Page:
Attorney general targets alleged sexual harassment of Hadley diner employees; Route 9 business closes

Last modified: Wednesday, April 01, 2015

HADLEY — As the state attorney general filed a complaint alleging “regular and repeated sexual harassment at the Route 9 Diner, the Hadley restaurant closed its doors Monday.

The attorney general claims the diner’s owners and managers knew about but failed to protect female employees from “at least a decade of regular and repeated sexual harassment,” in violation of federal law.

The AG’s office filed a complaint Friday with the Massachusetts Commission Against Discrimination, detailing conduct that had been cited earlier by individual wait staff members. The complaint cites the alleged workplace discrimination experienced by 10 former wait staff members and hostesses.

In a statement, Attorney General Maura Healey said her office alleges that the diner allowed regular sexual harassment that created a discriminatory and hostile work environment. “No one should be degraded in the workplace because of their gender,” Healey said.

The diner did not open for business Monday. The main window of the 458 Russell St. diner, facing Route 9, was covered with paper and signs at each of the main doors, stating “Sorry the Route 9 Diner has closed. Thank you for all your support over the last 11 years.”

Co-owner Christopher Karabetsos, who was in the diner’s kitchen Monday morning, declined comment about the closing. A black pickup truck filled with items from the restaurant was backed up to the rear of the building at Campus Shopping Plaza. Karabetsos didn’t return a call seeking comment about the complaint.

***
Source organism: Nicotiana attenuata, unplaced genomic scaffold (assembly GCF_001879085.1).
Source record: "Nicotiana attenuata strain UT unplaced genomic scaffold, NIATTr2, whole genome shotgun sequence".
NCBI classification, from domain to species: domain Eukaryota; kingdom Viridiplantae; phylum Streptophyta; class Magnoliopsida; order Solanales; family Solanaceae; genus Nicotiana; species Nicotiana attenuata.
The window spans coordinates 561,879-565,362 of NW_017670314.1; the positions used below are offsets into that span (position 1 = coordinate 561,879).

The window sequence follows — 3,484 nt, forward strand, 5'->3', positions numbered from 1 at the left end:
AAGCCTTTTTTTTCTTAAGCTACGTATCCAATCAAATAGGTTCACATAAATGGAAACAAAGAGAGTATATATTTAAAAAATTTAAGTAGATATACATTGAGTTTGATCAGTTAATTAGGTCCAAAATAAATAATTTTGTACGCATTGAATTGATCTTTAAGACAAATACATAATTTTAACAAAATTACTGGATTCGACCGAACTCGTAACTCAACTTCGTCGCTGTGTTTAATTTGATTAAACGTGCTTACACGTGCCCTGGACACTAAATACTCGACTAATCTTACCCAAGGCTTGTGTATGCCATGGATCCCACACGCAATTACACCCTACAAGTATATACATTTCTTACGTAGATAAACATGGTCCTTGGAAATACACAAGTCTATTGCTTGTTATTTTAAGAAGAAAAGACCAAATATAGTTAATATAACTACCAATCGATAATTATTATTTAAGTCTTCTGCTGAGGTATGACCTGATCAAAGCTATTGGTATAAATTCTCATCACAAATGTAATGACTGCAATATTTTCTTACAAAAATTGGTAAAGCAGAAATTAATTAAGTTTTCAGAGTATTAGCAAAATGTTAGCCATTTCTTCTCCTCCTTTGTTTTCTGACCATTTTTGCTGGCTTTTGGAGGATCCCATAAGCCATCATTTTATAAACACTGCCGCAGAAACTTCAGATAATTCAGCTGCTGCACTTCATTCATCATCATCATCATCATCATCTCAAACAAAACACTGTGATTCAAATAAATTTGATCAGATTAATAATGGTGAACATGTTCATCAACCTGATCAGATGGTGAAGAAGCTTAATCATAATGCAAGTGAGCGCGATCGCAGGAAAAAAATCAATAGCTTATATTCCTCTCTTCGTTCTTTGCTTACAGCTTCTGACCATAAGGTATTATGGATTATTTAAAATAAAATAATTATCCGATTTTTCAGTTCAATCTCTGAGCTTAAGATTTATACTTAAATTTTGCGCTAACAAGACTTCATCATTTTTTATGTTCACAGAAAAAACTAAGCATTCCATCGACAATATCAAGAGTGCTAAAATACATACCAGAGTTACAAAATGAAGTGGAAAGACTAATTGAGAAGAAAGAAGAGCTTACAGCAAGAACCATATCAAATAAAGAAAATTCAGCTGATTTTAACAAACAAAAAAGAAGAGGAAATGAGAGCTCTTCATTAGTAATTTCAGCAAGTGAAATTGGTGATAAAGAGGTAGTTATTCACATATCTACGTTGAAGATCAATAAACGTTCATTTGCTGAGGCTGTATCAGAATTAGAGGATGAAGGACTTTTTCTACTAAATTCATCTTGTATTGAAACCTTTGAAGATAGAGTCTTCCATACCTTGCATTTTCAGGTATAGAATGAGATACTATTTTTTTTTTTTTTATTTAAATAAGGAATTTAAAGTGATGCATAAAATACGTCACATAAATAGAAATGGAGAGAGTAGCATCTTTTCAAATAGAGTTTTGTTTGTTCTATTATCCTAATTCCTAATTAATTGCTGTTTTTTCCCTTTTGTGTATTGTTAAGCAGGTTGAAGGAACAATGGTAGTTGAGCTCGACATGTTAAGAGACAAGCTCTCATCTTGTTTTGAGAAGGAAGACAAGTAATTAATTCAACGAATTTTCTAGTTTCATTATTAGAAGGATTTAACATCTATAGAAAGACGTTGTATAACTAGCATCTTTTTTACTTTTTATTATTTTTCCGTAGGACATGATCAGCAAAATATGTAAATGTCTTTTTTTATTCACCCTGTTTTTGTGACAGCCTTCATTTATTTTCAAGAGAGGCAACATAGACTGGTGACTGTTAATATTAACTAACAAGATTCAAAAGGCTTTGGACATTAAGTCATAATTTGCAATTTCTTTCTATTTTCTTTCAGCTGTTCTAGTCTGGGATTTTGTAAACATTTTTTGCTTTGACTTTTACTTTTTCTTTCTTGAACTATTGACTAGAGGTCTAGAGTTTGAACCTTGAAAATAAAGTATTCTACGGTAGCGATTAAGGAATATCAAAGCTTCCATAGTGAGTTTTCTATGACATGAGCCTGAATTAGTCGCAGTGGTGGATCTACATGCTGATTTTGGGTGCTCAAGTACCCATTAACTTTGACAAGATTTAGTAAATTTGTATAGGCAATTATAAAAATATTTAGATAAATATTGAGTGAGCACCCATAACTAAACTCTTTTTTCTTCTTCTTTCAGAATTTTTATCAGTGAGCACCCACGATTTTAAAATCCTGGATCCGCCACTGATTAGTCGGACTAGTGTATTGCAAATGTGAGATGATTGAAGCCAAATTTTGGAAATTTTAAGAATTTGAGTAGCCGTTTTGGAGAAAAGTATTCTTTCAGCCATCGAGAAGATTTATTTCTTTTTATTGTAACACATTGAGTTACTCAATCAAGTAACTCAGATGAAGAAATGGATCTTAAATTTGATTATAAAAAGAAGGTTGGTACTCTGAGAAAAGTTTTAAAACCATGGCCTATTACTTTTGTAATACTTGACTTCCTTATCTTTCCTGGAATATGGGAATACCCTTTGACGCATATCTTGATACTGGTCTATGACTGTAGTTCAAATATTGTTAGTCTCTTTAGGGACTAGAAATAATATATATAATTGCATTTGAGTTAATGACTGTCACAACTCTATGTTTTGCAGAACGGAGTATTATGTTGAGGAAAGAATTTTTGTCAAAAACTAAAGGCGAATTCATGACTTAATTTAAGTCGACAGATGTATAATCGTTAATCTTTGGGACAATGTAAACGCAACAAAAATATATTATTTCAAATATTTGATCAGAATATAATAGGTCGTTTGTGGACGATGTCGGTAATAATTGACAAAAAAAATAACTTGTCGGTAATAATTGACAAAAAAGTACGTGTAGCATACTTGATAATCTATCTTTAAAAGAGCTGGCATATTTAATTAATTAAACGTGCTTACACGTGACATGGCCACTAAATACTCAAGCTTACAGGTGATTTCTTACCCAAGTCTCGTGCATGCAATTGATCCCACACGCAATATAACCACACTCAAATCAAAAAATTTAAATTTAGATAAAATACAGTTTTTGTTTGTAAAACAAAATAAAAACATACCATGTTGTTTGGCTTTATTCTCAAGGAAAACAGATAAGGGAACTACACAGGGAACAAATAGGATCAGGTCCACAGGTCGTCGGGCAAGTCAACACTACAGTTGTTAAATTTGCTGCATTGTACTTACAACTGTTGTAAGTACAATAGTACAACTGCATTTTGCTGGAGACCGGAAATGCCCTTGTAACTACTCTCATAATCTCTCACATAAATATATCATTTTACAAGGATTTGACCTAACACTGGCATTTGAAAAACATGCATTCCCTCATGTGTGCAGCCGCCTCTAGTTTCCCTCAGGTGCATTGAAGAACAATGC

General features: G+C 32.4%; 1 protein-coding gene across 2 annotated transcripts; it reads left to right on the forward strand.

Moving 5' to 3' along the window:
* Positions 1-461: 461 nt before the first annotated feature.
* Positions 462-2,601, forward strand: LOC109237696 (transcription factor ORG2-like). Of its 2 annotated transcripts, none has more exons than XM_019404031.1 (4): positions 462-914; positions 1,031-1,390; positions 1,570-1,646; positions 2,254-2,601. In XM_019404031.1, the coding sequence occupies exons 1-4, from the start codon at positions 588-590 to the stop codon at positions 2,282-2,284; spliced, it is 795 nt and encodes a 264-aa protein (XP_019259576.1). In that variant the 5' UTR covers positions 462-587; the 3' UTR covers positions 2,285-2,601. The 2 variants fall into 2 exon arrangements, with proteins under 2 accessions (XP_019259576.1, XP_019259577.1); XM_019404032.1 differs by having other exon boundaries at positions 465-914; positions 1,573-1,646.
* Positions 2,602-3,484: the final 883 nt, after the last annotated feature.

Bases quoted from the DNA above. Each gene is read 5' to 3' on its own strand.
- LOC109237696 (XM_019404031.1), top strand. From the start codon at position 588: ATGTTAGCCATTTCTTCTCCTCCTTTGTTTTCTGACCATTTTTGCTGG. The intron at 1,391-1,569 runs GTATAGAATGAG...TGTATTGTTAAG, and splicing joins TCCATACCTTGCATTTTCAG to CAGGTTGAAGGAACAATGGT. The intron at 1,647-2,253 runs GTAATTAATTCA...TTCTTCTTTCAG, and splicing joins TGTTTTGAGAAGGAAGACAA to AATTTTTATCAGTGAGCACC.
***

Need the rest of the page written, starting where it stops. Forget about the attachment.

The closing was announced to staff Sunday, said Sophie Marciano, a waitress at the diner for nearly three years.

Marciano said staff were told in person that Sunday would be the last day in operation, a decision she believed was sudden and was motivated based on Karabetsos and co-owner Archie Sideris, who both make their homes in Belchertown, determining the business was no longer financially sustainable.

That staff meeting was held before Monday’s announcement by the attorney general’s office that it had filed its complaint against the business, but Morgan Lindemayer, who has worked at the diner for seven years, said most employees were told the closing went beyond the financial picture.

“All of us are devastated, many tears were shed. It was a very emotional day yesterday,” Lindemayer said.

The attorney general claims that starting as early as 2004, TC LLC — which ran the diner — engaged in a steady pattern of sexual harassment and subjected female staff members to “mistreatment and humiliation in violation of federal and state anti-discrimination laws.”

In addition to Karabetsos, the defendants in the MCAD complaint are Sideris and managers Dimitrios Demos and Steven Kwak.

The complaint alleges the four men did not stop the harassment though they “had the ability to remediate it.”

Defendants in complaint

In the complaint, the attorney general’s office states that female employees were “regularly subjected to sexualized commentary, cat-calling, whistling, and unwanted touching and advances from cooks at the diner.

“The cooks allegedly grabbed waitresses’ hands or arms when they reached into the kitchen window to pick up their food orders, and cornered them in the kitchen’s walk-in refrigerator,” the complaint states.

Cooks at times turned off lights in a walk-in cooler to corner wait staff, the complaint alleges. “While on shift, the cooks also allegedly looked at and showed the waitresses pornographic images and videos on their phones.”

That conduct continued, the complaint maintains, even after wait staff members told owners and managers about it.

Last October, in online posts and in interviews with the Gazette, former waitresses described cooks who regularly commented on their bodies, asked for dates and sexual favors, and tried to kiss or lick them.

According to the attorney general’s office, wait staff members who complained to their employer about the harassment were allegedly told they could be replaced.